U.S. Corporate Tax Rate Makes Ireland the M&A Hotspot

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No wonder U.S. President Barack Obama addressed the U.S. corporate tax rate in his "grand bargain" proposal Tuesday…

Avoidance or lowering of taxes has become a major consideration of corporate managements around the world. This is a result no doubt of the pursuit globally by governments of more and more money through taxes from both corporations and individuals.

The recent $8.6 billion deal in the pharmaceutical sector between Perrigo Company (NYSE: PRGO) and Ireland-based Elan Corp. PLC (NYSE ADR: ELN) could be the poster child for the effect of this trend – it drives corporate revenue out of the United States.

Now the president has proposed cutting the U.S. corporate tax rate from 35% to 28%, and giving manufacturers a preferred rate of 25%. He also plans on a minimum tax on foreign earnings to target corporate tax evasion.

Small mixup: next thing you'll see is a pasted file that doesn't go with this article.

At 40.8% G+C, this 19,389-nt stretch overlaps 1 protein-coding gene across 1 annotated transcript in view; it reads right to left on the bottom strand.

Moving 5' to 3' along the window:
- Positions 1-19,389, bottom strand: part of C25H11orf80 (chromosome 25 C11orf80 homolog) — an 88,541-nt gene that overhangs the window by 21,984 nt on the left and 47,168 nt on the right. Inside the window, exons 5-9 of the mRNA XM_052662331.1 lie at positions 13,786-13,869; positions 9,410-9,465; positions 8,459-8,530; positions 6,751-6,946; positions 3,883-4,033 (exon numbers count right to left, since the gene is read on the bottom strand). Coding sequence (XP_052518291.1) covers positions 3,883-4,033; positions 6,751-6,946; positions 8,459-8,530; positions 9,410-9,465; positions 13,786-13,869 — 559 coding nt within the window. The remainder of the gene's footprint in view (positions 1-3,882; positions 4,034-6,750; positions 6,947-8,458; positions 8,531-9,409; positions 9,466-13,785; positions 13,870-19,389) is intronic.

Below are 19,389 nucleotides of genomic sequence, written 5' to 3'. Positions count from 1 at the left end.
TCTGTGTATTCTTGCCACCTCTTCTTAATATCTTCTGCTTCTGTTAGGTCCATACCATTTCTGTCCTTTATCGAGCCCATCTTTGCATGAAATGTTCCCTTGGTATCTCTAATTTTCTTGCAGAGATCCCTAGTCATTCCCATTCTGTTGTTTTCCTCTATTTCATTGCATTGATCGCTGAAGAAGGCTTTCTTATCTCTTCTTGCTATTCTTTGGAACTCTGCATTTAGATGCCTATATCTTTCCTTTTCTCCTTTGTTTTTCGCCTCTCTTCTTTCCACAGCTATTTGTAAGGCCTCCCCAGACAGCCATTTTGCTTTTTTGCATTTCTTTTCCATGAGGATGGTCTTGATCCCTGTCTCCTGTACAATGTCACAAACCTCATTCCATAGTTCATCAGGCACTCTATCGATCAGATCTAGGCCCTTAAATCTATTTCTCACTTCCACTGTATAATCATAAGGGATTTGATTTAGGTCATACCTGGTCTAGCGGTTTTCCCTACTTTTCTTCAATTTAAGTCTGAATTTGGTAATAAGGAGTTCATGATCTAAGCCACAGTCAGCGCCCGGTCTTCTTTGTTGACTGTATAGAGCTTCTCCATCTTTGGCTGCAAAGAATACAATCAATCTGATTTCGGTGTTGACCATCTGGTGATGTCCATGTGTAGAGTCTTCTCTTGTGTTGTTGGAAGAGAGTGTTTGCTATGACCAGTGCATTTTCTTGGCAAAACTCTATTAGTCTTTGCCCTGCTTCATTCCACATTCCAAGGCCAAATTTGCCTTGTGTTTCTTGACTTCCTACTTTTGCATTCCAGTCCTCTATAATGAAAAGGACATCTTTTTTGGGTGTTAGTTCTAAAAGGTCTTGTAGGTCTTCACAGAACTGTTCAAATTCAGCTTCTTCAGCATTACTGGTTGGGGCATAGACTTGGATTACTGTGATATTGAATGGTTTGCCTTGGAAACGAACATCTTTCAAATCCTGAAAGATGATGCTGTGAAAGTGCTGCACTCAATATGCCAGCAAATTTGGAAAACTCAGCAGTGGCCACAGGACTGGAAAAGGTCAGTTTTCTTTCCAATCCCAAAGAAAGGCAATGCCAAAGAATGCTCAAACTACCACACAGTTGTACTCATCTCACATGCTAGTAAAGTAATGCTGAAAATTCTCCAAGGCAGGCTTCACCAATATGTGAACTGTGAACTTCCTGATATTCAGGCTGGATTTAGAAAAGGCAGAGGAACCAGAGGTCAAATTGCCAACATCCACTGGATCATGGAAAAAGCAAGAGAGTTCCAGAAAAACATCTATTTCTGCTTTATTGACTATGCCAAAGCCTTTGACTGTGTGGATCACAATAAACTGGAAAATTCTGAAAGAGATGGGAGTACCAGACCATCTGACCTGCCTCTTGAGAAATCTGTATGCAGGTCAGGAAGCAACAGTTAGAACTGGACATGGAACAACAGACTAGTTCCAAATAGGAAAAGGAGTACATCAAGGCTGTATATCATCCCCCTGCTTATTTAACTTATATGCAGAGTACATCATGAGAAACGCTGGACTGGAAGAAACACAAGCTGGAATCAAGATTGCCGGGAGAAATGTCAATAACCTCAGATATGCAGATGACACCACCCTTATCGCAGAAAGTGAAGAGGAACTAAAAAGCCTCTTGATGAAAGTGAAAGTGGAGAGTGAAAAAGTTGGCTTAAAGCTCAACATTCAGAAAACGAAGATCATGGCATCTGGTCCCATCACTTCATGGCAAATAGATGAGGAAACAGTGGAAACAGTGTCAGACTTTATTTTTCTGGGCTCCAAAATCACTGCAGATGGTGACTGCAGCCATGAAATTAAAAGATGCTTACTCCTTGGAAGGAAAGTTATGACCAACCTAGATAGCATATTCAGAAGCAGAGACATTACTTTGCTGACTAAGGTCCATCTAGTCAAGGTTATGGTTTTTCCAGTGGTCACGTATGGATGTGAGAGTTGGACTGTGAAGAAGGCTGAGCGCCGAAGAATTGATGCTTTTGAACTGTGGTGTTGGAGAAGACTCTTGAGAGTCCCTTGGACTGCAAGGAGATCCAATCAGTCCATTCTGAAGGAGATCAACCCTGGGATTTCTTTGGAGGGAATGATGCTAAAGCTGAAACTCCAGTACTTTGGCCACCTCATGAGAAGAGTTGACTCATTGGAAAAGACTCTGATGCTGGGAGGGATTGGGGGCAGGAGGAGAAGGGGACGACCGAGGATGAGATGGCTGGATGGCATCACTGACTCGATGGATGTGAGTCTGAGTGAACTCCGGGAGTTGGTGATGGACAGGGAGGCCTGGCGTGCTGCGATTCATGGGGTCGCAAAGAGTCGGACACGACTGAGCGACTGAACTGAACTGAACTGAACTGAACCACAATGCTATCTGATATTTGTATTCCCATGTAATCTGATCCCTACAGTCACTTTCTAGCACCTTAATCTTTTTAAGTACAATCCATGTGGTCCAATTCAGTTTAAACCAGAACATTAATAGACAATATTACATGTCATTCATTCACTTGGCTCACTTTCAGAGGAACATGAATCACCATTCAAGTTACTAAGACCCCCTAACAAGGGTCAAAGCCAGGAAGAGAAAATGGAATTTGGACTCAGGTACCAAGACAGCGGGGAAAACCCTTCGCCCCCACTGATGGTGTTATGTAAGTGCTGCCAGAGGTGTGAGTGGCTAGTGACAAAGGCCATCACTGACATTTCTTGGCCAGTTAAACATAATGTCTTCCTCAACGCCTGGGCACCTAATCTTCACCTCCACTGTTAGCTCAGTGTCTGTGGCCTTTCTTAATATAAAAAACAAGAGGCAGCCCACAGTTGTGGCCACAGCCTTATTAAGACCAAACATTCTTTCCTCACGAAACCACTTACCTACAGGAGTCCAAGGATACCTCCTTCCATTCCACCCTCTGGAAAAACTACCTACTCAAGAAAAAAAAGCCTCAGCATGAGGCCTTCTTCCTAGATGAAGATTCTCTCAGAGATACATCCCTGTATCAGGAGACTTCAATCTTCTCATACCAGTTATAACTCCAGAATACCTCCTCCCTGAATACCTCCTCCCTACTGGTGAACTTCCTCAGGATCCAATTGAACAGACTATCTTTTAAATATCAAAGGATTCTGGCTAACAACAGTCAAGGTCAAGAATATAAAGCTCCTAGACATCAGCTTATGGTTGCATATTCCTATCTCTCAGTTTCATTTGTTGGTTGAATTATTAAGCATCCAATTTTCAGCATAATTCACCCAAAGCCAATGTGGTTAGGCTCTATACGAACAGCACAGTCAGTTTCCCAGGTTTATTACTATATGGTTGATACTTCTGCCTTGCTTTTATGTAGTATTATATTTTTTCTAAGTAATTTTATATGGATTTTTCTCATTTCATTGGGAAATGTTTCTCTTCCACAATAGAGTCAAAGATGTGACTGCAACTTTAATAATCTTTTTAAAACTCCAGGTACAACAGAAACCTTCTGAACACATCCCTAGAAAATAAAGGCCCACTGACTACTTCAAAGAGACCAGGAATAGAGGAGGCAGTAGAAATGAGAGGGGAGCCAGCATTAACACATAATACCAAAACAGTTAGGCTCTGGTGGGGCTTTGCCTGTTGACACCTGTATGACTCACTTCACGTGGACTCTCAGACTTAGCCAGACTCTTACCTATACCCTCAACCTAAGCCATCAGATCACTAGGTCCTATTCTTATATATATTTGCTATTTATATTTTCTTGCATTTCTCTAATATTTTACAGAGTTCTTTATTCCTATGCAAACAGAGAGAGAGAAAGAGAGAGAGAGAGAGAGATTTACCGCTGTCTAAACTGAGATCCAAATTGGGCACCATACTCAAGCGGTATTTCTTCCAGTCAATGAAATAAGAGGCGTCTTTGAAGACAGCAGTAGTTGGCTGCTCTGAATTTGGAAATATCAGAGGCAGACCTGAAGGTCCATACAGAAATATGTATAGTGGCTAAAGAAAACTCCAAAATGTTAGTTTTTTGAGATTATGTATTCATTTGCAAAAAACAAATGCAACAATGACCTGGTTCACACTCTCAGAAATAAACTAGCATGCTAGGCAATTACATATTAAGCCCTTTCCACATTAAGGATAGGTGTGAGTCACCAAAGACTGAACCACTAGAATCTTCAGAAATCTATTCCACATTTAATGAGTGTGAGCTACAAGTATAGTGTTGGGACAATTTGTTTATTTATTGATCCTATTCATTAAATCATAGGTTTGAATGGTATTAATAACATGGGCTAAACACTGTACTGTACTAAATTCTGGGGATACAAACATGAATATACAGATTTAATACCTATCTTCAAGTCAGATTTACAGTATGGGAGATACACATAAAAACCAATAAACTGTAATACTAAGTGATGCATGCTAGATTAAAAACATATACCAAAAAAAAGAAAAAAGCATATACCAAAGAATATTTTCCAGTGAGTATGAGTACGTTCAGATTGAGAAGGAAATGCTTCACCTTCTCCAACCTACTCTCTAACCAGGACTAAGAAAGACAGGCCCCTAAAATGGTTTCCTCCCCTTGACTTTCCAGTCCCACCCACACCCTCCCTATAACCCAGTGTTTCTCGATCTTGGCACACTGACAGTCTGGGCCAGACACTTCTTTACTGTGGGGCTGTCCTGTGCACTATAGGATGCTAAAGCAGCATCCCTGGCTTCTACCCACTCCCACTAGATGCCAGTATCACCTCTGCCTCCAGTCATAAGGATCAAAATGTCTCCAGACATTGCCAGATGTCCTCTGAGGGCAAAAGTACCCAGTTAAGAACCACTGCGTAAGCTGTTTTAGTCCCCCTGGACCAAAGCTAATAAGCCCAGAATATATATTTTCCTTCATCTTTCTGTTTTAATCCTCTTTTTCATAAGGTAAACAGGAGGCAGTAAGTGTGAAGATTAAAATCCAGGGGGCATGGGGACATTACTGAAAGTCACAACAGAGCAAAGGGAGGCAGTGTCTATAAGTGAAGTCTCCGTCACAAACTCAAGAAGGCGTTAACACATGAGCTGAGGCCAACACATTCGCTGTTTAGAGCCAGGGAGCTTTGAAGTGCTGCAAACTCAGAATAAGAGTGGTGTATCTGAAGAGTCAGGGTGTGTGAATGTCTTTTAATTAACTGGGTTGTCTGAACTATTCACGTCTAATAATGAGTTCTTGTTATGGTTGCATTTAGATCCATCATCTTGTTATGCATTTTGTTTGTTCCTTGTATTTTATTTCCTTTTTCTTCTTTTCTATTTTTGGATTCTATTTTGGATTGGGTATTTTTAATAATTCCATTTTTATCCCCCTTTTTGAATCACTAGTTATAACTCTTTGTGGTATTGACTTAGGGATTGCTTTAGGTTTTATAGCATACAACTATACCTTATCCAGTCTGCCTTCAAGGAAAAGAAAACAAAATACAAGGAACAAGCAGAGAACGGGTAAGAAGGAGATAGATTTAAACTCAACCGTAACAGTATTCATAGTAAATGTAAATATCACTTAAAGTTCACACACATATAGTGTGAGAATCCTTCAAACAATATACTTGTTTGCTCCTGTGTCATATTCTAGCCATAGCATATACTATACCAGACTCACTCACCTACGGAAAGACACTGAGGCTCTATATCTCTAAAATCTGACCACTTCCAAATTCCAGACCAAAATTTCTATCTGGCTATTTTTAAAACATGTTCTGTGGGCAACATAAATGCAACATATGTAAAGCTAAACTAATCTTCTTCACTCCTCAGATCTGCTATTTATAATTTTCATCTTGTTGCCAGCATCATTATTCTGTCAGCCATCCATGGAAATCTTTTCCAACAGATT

President Obama wants to use the money generated from overhauling the tax code to fund infrastructure projects and education improvement programs – all of which will generate more U.S. jobs.

But until this deal gets passed – if ever – the high U.S. corporate tax rate will keep sending companies like Perrigo in search of desirable corporate targets overseas.

One of the favored spots: Ireland.

Why Elan is a Good Deal for Perrigo

Perrigo, a maker of over-the-counter drugs for the store brand market, is paying Elan shareholders $6.25 in cash and $10.25 in Perrigo stock. Perrigo also sells generic drugs, nutritional products, infant formulas and animal remedies.

One key asset Perrigo acquires with its purchase of Elan is the royalty stream on the multiple sclerosis drug Tysabri. Elan had sold a 50% interest in Tysabri to Biogen on Feb. 6, 2013 for $3.25 billion. It retained royalties from the drug that had sales of $1.6 billion last year.

But Tysabri and Elan's other products are just bonuses to the real sweet spot of the deal: The corporate tax rate in Ireland is only 12.5%, the lowest rate in the developed world.

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